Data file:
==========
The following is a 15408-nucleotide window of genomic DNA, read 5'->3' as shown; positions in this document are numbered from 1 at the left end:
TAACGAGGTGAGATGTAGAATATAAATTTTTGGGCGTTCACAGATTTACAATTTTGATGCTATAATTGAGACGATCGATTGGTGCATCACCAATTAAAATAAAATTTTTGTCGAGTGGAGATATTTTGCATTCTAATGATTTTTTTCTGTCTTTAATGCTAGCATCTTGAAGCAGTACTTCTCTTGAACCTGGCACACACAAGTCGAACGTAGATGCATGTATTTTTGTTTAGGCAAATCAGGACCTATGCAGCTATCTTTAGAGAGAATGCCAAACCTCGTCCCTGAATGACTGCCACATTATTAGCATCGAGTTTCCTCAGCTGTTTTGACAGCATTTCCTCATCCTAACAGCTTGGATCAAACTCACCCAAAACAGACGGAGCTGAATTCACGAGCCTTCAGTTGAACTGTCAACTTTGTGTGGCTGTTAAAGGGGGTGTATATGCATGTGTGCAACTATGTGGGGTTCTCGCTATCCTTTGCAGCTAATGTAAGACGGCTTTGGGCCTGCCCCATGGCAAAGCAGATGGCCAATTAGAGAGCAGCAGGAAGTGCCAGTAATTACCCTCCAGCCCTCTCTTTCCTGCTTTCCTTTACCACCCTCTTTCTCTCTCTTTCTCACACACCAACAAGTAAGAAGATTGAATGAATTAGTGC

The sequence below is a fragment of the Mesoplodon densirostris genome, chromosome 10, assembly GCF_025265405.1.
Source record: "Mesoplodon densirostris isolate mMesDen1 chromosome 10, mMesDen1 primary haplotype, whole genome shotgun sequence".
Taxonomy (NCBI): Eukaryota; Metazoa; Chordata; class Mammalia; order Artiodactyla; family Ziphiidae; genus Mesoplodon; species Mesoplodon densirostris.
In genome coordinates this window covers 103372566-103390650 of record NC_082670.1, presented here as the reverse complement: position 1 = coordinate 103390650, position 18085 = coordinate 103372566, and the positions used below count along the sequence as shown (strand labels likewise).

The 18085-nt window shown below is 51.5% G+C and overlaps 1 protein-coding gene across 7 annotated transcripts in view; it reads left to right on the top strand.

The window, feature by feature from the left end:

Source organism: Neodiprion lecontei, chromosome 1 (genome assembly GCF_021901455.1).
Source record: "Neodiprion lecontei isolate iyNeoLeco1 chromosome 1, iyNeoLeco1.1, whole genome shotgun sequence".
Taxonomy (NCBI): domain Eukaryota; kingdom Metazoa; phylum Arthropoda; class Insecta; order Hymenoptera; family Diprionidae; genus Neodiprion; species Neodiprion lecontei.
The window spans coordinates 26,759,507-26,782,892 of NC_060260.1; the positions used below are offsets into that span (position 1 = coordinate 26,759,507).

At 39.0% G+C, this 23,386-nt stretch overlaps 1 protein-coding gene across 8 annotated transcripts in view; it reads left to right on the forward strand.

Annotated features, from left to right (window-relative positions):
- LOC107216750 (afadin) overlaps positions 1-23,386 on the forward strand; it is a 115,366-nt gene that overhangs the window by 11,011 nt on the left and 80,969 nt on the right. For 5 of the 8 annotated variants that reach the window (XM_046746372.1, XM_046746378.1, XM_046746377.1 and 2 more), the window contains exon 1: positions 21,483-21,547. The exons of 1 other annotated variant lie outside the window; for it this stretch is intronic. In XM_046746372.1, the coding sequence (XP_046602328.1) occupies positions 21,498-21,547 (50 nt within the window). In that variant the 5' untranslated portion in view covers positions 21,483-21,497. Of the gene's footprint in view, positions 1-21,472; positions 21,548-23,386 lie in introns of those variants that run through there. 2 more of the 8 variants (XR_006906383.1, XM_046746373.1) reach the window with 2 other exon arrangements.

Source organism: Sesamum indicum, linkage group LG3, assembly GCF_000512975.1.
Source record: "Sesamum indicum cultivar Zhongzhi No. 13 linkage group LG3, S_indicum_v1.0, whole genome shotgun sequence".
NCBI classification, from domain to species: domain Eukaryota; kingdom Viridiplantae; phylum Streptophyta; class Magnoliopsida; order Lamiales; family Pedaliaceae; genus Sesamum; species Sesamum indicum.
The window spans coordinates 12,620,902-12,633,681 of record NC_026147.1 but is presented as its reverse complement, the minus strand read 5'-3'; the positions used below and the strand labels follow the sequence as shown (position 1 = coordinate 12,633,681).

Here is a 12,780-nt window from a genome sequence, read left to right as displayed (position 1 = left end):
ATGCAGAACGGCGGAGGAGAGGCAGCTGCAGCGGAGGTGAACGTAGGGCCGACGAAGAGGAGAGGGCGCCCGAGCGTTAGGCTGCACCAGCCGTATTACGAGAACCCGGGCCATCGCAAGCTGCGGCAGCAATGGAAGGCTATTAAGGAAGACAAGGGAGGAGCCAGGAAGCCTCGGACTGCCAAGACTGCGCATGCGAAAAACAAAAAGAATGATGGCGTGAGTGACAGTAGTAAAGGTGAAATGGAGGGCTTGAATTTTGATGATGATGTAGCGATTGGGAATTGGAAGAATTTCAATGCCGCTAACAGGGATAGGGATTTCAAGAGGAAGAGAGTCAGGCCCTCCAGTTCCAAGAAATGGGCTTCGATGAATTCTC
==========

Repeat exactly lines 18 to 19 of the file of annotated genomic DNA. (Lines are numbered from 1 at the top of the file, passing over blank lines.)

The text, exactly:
NCBI classification, from domain to species: domain Eukaryota; kingdom Viridiplantae; phylum Streptophyta; class Magnoliopsida; order Lamiales; family Pedaliaceae; genus Sesamum; species Sesamum indicum.
The window spans coordinates 12,620,902-12,633,681 of record NC_026147.1 but is presented as its reverse complement, the minus strand read 5'-3'; the positions used below and the strand labels follow the sequence as shown (position 1 = coordinate 12,633,681).